All of this takes place, today on a canvass of war — of war in which one Orthodox country has invaded another Orthodox country. A grave sin is being set forth. War is always a grave sin. And we hear this war both decried and justified. And some of the noise of war is being spoken by Orthodox bishops and clerics — a noise that we sometimes hear from our own mouths. 

   Brothers and sisters, the war is out there. It is real; it is serious. It, like the iconoclast controversy of 1400 years ago threatens the unity of the Church. In addition to actual icons and churches being bombed, people created in God’s Image are dying. This is a wound that, if we take the Incarnation seriously, runs very deep. And, at the same time that we must grieve that wound, please, do not let the war come into our heads. Let us not fight with our brothers and sisters and so perpetuate the grievous sin that comes with war. But most importantly, do not let the war into our own heads; do not fight it out in ourselves. As I said last week, this will be one of the hardest of Great Lents for us. The needs of our brothers and sisters in the war-torn country of Ukraine are real; and, if you wish to help, there are ways to make sure assistance gets to Ukraine through Metropolitan Onuphry. Be careful; choose the news outlets that you use carefully; some of them gain following and revenue by stoking the flames of fear and anger; . . . and they are working over-time. Or better yet fast from too much news — for this distracts us from our work of coming to God in repentance. We are being given the temptation of replacing God with our own fear and need to feel in control. We are being invited to a new iconoclasm within ourselves. For when we are in control, we push God out of our lives.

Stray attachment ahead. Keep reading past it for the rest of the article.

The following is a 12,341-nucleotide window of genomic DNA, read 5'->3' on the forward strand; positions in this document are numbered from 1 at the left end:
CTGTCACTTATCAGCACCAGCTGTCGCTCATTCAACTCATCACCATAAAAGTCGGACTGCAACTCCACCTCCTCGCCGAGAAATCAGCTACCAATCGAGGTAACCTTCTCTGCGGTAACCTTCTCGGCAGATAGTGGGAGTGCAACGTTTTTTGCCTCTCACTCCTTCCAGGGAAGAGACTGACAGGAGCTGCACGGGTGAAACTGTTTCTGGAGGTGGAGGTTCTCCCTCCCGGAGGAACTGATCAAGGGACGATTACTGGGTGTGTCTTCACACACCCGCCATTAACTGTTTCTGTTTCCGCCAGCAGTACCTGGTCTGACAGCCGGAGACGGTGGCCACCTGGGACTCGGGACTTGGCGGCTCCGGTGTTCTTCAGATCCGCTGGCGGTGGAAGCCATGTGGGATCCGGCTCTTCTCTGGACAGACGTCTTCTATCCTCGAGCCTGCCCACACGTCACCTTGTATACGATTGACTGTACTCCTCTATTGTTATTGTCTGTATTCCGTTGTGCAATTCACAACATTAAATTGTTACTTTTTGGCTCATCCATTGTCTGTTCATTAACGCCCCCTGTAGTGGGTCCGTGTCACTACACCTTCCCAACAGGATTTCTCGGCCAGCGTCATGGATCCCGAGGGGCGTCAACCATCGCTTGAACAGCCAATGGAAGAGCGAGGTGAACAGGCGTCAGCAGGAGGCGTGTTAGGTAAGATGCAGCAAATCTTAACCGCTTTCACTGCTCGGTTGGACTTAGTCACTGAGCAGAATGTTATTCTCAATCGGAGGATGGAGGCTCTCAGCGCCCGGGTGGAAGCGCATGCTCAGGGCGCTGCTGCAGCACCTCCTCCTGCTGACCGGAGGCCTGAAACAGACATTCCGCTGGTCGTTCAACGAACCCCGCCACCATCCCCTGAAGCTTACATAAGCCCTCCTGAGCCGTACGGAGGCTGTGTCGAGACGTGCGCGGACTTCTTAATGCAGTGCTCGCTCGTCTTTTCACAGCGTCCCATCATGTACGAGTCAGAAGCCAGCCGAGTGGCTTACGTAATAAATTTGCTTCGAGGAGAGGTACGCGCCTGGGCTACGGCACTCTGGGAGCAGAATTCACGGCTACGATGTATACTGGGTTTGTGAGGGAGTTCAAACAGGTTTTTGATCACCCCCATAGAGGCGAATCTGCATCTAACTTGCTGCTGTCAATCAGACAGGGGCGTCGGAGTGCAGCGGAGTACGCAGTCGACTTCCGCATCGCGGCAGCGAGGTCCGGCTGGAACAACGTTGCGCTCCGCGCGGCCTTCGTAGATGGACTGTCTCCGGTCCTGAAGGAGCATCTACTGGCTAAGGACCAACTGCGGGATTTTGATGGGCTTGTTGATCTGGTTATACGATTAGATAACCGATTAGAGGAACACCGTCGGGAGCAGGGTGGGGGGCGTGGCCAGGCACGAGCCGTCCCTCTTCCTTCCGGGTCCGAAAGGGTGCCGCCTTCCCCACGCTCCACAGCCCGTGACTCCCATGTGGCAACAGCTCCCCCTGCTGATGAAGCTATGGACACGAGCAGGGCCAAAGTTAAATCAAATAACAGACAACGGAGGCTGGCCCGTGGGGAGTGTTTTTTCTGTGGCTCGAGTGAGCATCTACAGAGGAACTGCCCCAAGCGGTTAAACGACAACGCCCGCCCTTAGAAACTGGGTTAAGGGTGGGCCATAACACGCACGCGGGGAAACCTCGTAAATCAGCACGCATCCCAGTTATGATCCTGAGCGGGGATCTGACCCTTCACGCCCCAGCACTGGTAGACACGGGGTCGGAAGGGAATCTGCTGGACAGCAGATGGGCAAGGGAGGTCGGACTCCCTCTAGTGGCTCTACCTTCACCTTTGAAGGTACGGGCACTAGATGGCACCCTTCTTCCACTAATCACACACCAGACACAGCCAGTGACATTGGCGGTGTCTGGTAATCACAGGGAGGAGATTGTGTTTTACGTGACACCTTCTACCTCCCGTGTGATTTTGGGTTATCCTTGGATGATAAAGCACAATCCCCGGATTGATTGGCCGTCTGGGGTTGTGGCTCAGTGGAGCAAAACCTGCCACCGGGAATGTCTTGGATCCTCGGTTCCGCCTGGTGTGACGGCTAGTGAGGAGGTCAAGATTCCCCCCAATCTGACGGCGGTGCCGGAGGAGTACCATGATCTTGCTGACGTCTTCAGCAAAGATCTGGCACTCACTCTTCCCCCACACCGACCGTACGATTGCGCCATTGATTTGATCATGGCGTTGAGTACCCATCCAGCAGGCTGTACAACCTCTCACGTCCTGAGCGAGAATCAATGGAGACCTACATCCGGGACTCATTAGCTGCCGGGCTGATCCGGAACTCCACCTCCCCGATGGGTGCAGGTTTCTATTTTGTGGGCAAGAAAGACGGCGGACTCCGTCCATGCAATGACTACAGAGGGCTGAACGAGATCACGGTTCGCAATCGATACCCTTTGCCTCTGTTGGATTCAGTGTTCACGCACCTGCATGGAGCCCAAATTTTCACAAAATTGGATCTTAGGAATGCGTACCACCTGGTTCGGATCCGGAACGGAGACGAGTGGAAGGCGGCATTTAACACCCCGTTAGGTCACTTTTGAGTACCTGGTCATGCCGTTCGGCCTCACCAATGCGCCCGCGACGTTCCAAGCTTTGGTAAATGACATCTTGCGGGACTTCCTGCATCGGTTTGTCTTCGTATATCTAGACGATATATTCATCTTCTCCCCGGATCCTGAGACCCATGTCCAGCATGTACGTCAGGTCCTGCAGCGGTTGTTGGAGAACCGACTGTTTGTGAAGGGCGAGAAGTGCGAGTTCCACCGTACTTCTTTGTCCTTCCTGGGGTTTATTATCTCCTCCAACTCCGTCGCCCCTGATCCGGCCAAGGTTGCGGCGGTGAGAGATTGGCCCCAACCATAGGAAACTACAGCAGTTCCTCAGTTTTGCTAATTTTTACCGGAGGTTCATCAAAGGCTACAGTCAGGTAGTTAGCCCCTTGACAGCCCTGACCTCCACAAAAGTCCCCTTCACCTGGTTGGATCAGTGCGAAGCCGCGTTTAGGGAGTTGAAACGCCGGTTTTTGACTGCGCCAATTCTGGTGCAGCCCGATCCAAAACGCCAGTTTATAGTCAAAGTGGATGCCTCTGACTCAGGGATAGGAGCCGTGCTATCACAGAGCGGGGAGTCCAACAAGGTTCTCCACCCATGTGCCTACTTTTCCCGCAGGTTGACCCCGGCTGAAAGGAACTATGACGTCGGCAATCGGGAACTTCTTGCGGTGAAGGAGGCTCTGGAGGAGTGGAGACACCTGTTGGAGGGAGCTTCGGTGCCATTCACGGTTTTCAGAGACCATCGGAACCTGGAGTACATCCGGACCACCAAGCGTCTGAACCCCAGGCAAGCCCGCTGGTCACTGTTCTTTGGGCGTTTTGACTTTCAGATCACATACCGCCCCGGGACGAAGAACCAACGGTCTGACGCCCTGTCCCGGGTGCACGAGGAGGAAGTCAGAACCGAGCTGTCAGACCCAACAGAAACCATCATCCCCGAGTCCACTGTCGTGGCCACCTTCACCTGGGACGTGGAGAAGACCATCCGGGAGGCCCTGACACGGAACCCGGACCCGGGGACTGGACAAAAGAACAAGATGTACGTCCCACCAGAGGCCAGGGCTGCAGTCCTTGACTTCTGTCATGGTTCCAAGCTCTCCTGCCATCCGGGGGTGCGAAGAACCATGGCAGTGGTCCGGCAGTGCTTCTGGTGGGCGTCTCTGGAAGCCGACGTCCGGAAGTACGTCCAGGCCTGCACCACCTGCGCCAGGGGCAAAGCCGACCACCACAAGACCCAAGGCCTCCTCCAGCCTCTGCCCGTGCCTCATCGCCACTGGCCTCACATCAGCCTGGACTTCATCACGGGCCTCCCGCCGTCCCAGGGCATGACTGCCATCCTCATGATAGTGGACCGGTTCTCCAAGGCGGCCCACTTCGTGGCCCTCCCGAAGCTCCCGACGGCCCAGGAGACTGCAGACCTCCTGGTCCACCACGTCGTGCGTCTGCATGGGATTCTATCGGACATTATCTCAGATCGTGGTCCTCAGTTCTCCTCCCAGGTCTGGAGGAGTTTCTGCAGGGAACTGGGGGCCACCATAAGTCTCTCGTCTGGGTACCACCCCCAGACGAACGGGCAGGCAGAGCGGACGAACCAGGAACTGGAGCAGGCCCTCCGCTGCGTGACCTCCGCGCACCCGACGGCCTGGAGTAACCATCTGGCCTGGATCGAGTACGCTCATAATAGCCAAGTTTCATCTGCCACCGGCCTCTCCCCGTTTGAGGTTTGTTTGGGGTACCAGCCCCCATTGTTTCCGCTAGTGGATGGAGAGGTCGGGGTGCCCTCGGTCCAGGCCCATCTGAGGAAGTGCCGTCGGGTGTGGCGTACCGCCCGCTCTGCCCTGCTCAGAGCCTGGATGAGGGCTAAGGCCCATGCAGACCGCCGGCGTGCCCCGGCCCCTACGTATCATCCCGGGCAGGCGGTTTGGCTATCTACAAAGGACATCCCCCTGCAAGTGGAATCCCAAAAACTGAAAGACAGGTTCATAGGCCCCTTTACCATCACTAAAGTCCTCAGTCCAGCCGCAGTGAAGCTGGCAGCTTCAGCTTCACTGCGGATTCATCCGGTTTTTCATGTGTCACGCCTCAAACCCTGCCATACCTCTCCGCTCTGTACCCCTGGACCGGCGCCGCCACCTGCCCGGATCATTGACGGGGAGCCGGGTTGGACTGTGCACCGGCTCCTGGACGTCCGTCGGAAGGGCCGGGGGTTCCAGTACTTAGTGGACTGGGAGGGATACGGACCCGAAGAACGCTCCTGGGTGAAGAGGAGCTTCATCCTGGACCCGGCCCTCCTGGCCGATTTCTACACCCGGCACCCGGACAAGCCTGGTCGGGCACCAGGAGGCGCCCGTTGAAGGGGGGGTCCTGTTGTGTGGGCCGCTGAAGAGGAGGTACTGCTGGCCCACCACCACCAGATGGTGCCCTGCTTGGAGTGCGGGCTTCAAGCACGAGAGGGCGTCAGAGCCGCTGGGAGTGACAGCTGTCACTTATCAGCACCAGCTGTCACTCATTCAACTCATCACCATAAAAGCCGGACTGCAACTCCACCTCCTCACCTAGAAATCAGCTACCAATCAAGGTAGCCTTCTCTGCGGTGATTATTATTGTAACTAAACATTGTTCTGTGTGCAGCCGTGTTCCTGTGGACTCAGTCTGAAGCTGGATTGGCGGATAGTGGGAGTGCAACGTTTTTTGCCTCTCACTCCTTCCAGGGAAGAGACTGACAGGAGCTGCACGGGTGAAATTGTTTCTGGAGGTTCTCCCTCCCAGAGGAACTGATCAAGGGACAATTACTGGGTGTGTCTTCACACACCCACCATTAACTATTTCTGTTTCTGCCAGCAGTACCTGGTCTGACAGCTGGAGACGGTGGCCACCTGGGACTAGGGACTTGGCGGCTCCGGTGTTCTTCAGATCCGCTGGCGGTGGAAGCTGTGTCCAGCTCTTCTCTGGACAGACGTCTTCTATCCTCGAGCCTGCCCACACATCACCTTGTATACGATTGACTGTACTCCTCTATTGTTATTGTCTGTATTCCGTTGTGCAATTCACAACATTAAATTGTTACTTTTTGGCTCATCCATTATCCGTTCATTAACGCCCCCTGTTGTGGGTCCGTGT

God calls us today to restore His Likeness in us, just as the icons were restored to the Churches. … to Him be glory and honour, now and ever and unto ages of ages. Amen. 

Forgiveness Sunday

Sermon Forgiveness Sunday

[Rom. 13:11-14:4 (§112)] ; [Matt. 6:14-21 (§17)]

In the Name of the Father, and of the Son, and of the Holy Spirit: 


   It is time: The time is now. It is time for the Lord to act. 

   WAKE UP!! The night is far spent. St. Paul tells us to put aside all excesses both of our bodies and of our passions. But rather to put on our Lord Jesus Christ. Some of our passions are of the body: rebelling — drunkenness, sexual excess; . . . some passions are of our mind: arguing, strife, jealousy, judgement. We are beginning the strictest time of fasting in our Church Year. We each will fast: fasting not just from food but also from these passions. Or we will distain the fast, and will lose the opportunity to war against those things that come between us and God. The Church gives us this opportunity to journey with Christ to Jerusalem. 

   Today is Forgiveness Sunday. At Vespers after Trapeza, we will have the service of mutual forgiveness. The Gospel we are reminds us of the importance of forgiveness — that we must forgive in order to be forgiven. We are also instructed to keep our fasting a secret. Those of us who are new to fasting, it is good to have one person that we hold ourselves accountable to. Those of us who are old hat at fasting should tell no one how well or how badly we do it. Our fasting is supposed to reflect the simplicity of Paradise; the peace of Paradise.

   Keep our eyes on our own plates. It is none of our business how others are keeping the fast. For those of us who are traveling, or visiting, or in situations where someone else is putting food in front of us: eat what is placed in front of you. If someone puts a plate of steak in front of you, it is THE FAST to eat it, to accept their hospitality without hinting that you are observing a fast. 

   As we increase our fasting, prayers, and alms — expect resistance: resistance from our society, from our friends and family, . . . resistance from the evil one and from the demons; . . . but most of all let us expect resistance in ourselves, If you fall in your observance of the Fast, do not use that as an excuse to invalidate yourselves, the Church’s appointed fast, or others. Get back up and begin again.